Parents react to year-round schools re-opening in B.C.

Vancouver, BC, Canada / (CKNW AM) AM980

While many students and parents in the five year-round schools in B.C. are overjoyed that classes will be back in session for them starting this week, some concerns are still in the air.

While the teachers in the five year-round schools are heading back to the classroom to finish the final few weeks of teaching, some parents worry this won’t be the end for teacher strikes.

Joseph Li is a parent of two children who attend year-round school.

“I’m glad they’re going back. I’m glad they realized it would be an incredible hardship for these students who are in balanced school year to miss out for five to six weeks.”

Li explains after missing so much school already, those in grade seven risk not being in line with peers when coming in to the same high school.

Negotiations are still on-going between the B-C government and all other striking teachers.

 

Comments

  1. I got to get in here before Eric starts talking about the Middle East or cell phones in rainforests! This thing is very solvable – put the guns in the holster for awhile. Be respectful and do what is in the best interest of the citizens – even the ones who did not vote liberal. One thing at a time – wages 8% for six years but if the government wishes to make it seven years it goes up by one percent. Class size – stays the same. Benefits – stay the same with no 3000 buck therapeutic rub downs. Class composition, the biggest road block (despite what may believe to be fantasy), gets decided by the Supreme Court of Canada. Loser goes home!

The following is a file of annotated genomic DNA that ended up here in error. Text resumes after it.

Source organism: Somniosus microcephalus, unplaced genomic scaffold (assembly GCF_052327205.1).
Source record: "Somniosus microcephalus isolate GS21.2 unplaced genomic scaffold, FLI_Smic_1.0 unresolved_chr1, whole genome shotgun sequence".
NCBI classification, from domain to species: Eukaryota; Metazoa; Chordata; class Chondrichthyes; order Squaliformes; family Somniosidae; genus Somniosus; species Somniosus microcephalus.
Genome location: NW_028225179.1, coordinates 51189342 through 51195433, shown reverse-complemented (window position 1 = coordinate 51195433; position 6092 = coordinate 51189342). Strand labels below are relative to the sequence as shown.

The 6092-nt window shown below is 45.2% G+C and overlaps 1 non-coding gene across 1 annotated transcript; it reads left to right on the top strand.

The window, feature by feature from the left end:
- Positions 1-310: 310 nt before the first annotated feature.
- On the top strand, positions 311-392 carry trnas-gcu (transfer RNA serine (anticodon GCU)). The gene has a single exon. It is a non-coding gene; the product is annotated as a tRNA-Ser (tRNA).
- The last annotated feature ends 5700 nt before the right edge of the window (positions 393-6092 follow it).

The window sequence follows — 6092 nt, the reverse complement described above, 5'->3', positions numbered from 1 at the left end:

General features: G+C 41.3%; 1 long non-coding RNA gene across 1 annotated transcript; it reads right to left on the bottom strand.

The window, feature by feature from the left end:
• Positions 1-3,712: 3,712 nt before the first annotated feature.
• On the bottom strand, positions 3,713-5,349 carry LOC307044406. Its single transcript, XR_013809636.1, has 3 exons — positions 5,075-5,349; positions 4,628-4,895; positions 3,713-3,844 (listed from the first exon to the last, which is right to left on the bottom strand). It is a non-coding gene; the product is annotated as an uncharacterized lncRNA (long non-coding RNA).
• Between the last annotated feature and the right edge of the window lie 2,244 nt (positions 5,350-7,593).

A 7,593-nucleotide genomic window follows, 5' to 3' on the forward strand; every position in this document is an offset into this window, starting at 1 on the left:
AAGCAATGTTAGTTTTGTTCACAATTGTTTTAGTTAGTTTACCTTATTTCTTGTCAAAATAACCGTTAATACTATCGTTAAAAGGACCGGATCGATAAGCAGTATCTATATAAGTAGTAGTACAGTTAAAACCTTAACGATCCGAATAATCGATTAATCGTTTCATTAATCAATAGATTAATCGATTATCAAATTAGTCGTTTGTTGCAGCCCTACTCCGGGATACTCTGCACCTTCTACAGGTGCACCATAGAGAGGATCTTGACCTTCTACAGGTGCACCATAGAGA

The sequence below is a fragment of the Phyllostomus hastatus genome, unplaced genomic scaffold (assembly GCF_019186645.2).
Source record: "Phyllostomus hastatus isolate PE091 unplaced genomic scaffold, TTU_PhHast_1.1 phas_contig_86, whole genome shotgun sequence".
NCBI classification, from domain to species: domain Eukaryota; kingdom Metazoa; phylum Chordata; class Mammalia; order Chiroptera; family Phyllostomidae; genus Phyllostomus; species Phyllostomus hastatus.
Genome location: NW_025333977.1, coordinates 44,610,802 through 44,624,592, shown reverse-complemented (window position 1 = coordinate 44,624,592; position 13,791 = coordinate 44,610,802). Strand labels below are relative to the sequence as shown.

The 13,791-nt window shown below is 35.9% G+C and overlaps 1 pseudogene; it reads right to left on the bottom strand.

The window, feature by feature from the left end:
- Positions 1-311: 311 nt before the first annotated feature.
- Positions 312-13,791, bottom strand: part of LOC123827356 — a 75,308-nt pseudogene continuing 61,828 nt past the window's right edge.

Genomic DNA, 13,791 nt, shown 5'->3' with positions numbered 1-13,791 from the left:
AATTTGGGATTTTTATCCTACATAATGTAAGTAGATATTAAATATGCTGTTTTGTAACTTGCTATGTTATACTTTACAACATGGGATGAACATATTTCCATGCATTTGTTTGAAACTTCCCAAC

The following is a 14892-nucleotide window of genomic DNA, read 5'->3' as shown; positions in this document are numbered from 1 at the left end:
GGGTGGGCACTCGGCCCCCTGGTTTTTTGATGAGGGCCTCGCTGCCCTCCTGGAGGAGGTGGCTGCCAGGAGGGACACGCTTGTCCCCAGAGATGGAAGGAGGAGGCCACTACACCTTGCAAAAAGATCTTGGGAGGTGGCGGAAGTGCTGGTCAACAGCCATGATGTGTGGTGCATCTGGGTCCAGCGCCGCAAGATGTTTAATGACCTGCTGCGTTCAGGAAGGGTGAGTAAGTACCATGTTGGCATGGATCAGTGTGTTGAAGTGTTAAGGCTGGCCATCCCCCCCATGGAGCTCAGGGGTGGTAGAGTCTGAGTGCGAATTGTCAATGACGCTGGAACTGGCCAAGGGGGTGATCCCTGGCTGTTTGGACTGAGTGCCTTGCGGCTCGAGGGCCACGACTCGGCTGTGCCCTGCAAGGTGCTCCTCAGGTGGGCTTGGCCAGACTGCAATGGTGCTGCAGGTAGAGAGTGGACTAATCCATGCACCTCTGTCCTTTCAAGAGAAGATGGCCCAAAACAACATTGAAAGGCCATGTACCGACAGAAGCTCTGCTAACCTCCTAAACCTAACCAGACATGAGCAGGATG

• Rick, I think you are bang on. That is where the deal is.
      It is going to be real interesting to see the difference in what was on the Table when they went out, and what their Union settles for.
      There is going to be no Legislated settlement this time, so the BCTF will have no one to blame. They, and they alone will have to explain why to their members.

  2. I don’t think the government will give in on the class size and composition issue because it has far larger implications than any 1 or 2% increase in teacher wages. First, the cost of bringing schools back to anywhere near the staffing levels of 2001 will be far greater than a percentage increase for the staff that are now employed. Second, government philosophy does not want to allow any sort of sharing in the decisions made at school – they want to finish implementing an industrial, manufacturing style of management rather than the cooperative, consultative, collegial style that was in place before. “I’m the boss and I make decisions”.

    • When and where was this cooperative, consultative, collegial style in place? Can you give examples of how this worked?
      I don’t believe it is possible to have a cooperative, consultative, collegial style anything with this Union. Perhaps if you were in a Professional association, this could happen, but with the Union telling you what to do, sort of eliminates the Teacher from the process, doesn’t it?

Leave a Reply